Bluethenthal Wildflower Preserve

EASY 6 reviews

Bluethenthal Wildflower Preserve is a 0.7 mile lightly trafficked loop trail located near Wilmington, North Carolina that features beautiful wild flowers and is good for all skill levels. The trail offers a number of activity options and is accessible year-round. Dogs are also able to use this trail but must be kept on leash.

0.7 miles
0 feet

dogs on leash

kid friendly



nature trips

trail running




wild flowers


The Bluethenthal Wildflower Preserve is an approximately 10-acre natural area in the center of the University of North Carolina Wilmington campus. It has about 1 mile of easy trails throughout and offers a nice escape from busy campus life, with a small pond and plenty of benches for quiet sitting. From the UNCW website: In the fall of 1972, several of UNC Wilmington's biologists were concerned over the "progress" the university was making. New buildings, roads and parking lots necessary for the institution to grow had begun to invade its valuable natural areas. An area of particular concern was a meandering nature trail that began near Hoggard Hall and flowed east. Since 1964 this trail had been used by the faculty to teach students about ecological principles and to familiarize them with native plants and animals, but campus expansion reduced the trail to half its original size. However, on the portion that remained thrived the most diverse collection of native plants found anywhere on campus. The prospect of completely losing the nature trail to development prompted the biologists to draft a formal proposal to Chancellor William Wagoner. In their November 30, 1972, proposal, they state that "if encroachment on this last area is to be prevented, steps must be taken immediately to dedicate it as an inviolate preserve." They requested that the approximately ten acres surrounding the nature trail be dedicated as a wildflower preserve by the University's Board of Trustees and be "forever protected from all other uses." The Trustees supported this action and officially set aside the land in 1973. The Preserve's association with the Bluethenthal family came as a result of the friendship between Janet Bluethenthal and Chancellor Wagoner. Mrs. Bluethenthal lived across the street from the Chancellor's residence, Kenan House. During one of their frequent conversations, she discussed her desire to give to the University in honor of her late husband Herbert. Knowing Mrs. Bluethenthal had a fondness for native wildflowers, and keeping in mind the desires of the Biology Department, Dr. Wagoner saw the opportunity for a wonderful union. He presented her the Wildflower Preserve proposal, and she agreed to its objectives. Mrs. Bluethenthal then generously gave her time and money to help with its establishment. On November 8, 1974, the old nature trail was officially dedicated as the Herbert Bluethenthal Memorial Wildflower Preserve. As you walk the cypress and pine covered trails, marvel at the insect consumption of pitcher plants, or relax to a symphony of song birds, say a little thank you to Mrs. Bluethenthal and the members of the University with the foresight to protect this wonderful woodland habitat. Because of their vision and action, you will forever have this natural gem.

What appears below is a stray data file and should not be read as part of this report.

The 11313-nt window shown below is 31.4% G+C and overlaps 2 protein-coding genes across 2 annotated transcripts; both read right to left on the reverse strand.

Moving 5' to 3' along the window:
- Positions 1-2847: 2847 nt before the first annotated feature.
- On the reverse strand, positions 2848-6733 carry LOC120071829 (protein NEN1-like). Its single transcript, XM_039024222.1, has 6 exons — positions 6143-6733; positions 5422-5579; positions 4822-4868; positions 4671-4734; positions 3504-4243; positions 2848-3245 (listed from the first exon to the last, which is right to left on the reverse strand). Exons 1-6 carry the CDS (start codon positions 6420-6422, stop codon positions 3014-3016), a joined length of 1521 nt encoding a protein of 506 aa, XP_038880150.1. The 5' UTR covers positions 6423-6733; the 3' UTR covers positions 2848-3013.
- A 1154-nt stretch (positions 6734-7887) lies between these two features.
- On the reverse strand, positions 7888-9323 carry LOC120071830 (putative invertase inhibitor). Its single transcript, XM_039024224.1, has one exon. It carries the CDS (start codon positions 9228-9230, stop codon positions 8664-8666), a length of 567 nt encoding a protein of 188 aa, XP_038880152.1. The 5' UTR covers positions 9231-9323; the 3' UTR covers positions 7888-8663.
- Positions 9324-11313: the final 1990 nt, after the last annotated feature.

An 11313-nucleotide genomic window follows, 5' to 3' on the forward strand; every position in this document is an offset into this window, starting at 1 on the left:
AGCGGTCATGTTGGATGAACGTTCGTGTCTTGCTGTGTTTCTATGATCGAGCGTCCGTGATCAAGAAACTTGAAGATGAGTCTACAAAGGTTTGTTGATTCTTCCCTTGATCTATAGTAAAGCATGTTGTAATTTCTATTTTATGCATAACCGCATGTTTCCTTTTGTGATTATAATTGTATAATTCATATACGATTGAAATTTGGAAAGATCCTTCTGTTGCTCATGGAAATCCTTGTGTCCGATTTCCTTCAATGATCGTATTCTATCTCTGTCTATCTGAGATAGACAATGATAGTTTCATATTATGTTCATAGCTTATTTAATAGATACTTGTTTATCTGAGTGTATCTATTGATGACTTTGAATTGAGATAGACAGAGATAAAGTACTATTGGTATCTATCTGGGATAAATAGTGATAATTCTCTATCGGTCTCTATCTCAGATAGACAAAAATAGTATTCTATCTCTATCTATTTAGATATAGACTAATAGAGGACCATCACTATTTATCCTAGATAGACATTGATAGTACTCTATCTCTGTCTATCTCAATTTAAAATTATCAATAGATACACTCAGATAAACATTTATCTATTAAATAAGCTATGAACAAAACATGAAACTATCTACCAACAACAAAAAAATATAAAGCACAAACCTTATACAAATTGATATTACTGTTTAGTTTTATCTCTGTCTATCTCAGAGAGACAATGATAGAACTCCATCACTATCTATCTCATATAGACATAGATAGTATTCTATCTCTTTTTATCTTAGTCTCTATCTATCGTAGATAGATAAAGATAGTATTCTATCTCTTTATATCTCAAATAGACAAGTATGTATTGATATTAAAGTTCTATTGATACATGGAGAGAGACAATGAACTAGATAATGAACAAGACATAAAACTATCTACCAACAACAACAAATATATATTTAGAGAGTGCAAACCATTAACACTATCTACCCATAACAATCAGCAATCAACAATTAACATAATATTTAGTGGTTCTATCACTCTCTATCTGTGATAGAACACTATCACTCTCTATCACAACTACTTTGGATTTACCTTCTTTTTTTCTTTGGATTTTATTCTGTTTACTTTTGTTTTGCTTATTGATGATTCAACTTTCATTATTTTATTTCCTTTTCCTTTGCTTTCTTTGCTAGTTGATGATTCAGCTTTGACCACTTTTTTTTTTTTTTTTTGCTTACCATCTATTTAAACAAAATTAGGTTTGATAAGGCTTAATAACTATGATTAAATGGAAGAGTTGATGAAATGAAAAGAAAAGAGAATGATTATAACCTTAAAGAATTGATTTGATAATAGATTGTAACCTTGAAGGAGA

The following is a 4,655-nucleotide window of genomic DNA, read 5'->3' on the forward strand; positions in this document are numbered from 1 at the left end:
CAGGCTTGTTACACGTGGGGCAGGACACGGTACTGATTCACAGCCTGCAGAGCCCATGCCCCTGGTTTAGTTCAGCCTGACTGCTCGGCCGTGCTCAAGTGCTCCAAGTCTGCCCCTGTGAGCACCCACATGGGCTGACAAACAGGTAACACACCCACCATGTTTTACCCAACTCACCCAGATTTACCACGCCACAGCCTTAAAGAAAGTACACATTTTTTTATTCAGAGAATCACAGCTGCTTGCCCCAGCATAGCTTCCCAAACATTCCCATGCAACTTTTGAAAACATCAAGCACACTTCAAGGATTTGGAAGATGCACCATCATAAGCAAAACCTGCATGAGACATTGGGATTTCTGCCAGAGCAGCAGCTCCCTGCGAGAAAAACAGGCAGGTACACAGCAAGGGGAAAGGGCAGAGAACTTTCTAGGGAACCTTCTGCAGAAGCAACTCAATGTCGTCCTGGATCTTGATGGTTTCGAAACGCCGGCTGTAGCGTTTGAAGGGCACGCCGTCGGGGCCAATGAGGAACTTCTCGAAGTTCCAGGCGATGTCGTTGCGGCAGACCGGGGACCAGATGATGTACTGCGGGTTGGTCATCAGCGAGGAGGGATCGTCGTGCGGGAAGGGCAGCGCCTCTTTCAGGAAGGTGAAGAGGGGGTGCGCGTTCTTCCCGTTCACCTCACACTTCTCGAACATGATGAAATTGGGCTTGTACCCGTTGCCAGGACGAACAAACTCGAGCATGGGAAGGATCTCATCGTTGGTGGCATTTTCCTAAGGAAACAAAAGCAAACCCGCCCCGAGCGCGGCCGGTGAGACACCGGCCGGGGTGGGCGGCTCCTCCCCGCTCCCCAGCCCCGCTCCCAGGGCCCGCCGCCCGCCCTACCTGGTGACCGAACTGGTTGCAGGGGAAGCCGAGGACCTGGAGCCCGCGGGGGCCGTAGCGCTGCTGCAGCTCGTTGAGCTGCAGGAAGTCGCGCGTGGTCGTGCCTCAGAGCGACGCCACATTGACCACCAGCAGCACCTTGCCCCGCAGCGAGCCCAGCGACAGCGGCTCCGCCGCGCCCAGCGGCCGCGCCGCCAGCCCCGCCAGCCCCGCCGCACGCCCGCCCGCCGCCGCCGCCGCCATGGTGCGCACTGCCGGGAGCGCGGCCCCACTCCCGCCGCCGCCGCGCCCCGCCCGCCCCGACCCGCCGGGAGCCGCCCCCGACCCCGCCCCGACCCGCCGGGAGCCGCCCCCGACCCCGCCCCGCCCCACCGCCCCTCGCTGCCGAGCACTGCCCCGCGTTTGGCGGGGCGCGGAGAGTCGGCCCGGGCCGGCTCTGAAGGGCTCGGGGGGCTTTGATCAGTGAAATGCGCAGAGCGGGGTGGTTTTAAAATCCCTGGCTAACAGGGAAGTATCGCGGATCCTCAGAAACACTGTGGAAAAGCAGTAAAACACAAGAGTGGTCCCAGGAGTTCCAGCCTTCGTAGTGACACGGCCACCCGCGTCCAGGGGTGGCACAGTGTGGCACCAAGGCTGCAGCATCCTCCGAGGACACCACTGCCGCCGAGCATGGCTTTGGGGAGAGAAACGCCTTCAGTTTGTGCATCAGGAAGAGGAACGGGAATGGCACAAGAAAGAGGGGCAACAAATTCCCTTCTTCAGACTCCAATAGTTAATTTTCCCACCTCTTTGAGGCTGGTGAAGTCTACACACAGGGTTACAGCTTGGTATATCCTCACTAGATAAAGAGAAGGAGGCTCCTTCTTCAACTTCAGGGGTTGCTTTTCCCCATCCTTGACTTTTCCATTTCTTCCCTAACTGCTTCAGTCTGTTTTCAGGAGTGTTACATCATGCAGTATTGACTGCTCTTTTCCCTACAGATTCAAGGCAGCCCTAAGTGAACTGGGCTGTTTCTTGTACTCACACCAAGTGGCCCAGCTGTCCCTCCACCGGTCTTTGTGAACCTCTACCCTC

5 months ago

Very short walk. Finding a place to park can be a challenge. Did this trail several years ago while geocaching.

Wednesday, June 29, 2016


Monday, May 02, 2016

Very pretty trail, just need to keep an eye on the path because there are pigmy rattlesnakes around. I can't wait to go back when the flowers are in bloom. Only issue I had was dogs are supposed to be on a leash and some woman let her dog just run around. Wish people would follow the rules! Otherwise a lovely little trail, very pretty and easy to hike.

nature trips
Saturday, July 12, 2014

This trail is a nice escape from the heat of campus. It offers numerous quiet places for sitting and enjoying a bit of nature. This preserve once offered many nice and interesting attractions, including gardens of native insectivorous plants. Unfortunately, the preserve seems to have fallen into disrepair. When I visited in July, 2014, the native plant gardens were overgrown and many trees had been recently cut (possibly due to storm damage). This natural area is too small to simply leave logs alongside the trail like when managing larger parks and trails. It's a real shame that this wildflower preserve isn't maintained well. While there was a sheltered display board at the beginning that might have once held maps, information, and so forth, it was barren during my visit. Nevertheless, it was a blistering hot day on campus, and I enjoyed sitting by the pond for a few minutes.

Sunday, July 30, 2017

Monday, August 08, 2016